As US Seeks Sourcing, Sole US Rare Earth Miner Goes Public
Comment of the Day

July 15 2020

Commentary by Eoin Treacy

As US Seeks Sourcing, Sole US Rare Earth Miner Goes Public

This article from the Associated Press may be of interest to subscribers. Here it is in full:

The sole miner of rare earths in the U.S. is becoming a public company amid elevated trade tensions with China, the dominant global supplier of the material used in everything from computers to cars.
MP Materials, which runs a mine and processing facility in Mountain Pass, Calif., near the border of Nevada, will be listed on the New York Stock Exchange in a deal with the blank-check company Fortress Value Acquisition Corp.

“This business combination and becoming a public company is a key milestone in MP Materials’ mission to restore the full rare earth supply chain to the United States of America," said James Litinsky, a co-chairman who will become chairman and CEO. MP Materials can produce refined neodymium-praseodymium, a rare earth material used in magnets that help power electric vehicles, wind turbines, robotics, drones and defense systems. China currently controls more than 80% of that market. MP Materials Corp. will be listed under the ticker symbol “MP."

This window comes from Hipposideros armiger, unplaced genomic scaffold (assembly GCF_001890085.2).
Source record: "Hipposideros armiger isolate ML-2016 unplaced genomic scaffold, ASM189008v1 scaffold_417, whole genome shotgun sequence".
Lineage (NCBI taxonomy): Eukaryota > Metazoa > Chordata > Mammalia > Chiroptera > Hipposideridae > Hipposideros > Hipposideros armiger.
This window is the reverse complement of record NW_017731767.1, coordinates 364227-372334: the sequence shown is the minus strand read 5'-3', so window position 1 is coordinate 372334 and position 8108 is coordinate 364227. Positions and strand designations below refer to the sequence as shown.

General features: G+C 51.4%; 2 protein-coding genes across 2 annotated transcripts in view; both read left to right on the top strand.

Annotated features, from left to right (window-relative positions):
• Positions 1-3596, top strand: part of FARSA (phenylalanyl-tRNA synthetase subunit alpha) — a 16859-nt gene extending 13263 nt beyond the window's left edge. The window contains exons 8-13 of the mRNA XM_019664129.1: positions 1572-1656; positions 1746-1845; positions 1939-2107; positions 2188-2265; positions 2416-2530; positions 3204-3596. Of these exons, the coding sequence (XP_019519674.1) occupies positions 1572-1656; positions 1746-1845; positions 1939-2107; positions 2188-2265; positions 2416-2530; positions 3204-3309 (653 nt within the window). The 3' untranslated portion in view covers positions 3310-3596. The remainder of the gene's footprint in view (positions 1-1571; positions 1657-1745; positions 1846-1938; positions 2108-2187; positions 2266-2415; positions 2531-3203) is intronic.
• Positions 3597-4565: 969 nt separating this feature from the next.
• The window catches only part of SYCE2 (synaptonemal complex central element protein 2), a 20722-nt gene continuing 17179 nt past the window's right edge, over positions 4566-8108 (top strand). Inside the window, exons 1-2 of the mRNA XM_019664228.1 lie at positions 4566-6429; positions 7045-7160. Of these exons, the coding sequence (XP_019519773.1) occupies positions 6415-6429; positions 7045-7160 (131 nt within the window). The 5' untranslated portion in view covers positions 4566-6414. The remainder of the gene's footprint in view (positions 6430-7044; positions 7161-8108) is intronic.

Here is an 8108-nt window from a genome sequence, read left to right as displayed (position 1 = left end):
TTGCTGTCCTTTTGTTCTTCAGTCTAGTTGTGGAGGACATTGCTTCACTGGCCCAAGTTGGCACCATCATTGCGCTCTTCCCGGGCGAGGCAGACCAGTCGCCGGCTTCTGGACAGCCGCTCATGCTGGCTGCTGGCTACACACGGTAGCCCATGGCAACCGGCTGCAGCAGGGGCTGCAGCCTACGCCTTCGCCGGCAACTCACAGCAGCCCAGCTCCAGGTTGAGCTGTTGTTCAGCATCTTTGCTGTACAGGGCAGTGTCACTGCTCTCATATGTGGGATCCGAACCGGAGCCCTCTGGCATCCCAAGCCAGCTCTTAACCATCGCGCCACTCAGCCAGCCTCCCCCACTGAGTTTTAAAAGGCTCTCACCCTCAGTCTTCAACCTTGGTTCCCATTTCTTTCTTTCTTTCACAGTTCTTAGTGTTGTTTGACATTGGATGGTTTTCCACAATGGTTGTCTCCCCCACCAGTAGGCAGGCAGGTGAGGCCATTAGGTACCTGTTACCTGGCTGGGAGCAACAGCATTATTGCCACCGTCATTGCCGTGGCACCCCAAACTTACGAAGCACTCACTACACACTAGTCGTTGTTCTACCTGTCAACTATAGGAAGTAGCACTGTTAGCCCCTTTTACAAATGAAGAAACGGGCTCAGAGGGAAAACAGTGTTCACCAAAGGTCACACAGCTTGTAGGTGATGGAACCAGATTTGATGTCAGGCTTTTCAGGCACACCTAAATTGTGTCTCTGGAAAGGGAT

Eoin Treacy's view

A decade ago, the price of rare earth metals surged to unimaginable heights because China restricted exports in a mercantilist effort to force investment in its high-end manufacturing sector. The effort created significant efforts to develop alternative sources of supply but most failed to reach production when China started exporting again.

Lynas Corp is the only non-Chinese producer to have developed both production and refining capacity. That’s Australian production but Malaysia refining.

The primary change in the market of late has been the fact that China has successfully moved up the value chain in terms of its manufacturing. A lot more of its domestic supply of rare earths is no longer available for export. That means there are now both market and strategic reasons to develop alternative sources. The reinvigoration of the USAs’ Mountain Pass mine is an example of that.

Resilience is going to be the byword of the next decade and that means there will be competing sources of new supply for vital commodities developed on a national interest basis. It suggests government support is going to be vital if a project is to prosper.

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